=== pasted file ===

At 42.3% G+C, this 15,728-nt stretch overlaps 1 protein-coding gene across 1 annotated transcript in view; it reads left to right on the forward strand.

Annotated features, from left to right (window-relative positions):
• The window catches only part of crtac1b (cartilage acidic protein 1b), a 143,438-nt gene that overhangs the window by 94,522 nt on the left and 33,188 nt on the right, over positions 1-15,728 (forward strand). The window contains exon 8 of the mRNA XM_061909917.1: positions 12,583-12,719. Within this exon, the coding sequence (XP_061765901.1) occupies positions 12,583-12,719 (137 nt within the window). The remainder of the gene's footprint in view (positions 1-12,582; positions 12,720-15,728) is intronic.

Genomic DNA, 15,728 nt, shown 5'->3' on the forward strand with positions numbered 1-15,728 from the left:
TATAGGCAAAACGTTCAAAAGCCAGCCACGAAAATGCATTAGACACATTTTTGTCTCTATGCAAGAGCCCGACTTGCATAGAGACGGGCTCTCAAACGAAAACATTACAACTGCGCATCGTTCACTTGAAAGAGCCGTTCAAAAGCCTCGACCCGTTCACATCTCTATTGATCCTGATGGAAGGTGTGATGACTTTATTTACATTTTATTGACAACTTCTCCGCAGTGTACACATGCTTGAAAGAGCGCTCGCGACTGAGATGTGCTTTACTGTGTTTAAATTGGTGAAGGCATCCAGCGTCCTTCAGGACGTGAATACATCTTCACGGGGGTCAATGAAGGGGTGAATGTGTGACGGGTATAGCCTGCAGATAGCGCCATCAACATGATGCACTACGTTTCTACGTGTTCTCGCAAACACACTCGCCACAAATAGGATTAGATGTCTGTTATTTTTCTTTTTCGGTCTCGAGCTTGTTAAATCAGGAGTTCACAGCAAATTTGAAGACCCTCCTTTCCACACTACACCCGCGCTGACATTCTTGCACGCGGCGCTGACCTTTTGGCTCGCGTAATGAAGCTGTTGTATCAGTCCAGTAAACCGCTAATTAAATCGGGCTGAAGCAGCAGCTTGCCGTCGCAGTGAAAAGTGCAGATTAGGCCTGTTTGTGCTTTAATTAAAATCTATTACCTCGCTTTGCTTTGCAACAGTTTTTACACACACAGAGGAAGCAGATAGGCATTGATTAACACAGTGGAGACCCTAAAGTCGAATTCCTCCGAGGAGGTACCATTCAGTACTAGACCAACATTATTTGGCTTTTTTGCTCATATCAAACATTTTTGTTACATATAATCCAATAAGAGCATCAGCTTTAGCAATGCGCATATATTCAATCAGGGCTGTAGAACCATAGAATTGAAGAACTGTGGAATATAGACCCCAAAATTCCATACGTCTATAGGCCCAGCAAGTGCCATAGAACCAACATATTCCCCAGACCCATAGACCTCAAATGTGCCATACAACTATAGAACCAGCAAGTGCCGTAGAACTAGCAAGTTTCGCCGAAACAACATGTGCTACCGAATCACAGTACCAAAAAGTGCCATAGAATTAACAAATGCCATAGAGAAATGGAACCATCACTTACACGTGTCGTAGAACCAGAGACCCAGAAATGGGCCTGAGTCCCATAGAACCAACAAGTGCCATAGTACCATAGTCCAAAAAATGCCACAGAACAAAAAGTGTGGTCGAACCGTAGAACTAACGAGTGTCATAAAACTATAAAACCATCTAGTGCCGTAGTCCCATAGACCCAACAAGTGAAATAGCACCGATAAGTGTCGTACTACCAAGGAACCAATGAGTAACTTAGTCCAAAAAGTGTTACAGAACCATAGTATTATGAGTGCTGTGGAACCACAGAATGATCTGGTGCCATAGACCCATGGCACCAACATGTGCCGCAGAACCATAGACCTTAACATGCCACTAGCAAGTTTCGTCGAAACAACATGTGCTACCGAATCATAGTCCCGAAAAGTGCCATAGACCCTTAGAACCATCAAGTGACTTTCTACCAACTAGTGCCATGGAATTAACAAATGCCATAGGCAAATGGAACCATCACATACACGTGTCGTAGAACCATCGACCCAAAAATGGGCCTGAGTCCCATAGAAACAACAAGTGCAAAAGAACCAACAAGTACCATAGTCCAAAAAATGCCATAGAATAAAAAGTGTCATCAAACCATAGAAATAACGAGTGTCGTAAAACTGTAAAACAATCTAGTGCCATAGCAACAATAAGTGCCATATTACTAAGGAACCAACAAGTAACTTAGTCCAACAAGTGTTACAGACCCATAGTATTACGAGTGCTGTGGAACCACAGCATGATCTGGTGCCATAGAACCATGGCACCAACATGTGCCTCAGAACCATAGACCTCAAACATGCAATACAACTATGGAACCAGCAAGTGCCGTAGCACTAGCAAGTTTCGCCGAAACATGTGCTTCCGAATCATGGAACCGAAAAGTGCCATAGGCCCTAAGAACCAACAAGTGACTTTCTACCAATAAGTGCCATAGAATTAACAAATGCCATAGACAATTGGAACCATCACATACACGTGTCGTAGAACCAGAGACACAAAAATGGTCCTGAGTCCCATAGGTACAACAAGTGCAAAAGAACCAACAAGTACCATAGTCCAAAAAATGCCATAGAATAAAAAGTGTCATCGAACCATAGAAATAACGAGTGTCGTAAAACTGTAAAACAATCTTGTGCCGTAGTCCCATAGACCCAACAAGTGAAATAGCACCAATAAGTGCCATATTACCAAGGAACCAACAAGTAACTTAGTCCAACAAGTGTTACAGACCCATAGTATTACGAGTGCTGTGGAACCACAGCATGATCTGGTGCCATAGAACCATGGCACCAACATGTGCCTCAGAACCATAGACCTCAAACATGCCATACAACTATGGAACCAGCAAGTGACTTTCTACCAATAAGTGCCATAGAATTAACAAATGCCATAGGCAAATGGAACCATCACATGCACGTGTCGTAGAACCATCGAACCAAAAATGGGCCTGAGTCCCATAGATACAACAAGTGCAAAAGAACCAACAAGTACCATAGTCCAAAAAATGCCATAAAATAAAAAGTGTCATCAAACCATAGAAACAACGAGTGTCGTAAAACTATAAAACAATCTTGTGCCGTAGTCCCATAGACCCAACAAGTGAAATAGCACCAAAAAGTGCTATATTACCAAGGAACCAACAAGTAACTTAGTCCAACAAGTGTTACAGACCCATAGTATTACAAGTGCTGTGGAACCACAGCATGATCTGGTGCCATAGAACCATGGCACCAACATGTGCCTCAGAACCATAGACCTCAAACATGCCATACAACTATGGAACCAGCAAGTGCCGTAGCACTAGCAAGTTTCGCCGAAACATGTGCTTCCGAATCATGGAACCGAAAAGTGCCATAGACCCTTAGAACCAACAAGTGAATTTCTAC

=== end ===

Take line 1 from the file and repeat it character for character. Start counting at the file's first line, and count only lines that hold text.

At 42.3% G+C, this 15,728-nt stretch overlaps 1 protein-coding gene across 1 annotated transcript in view; it reads left to right on the forward strand.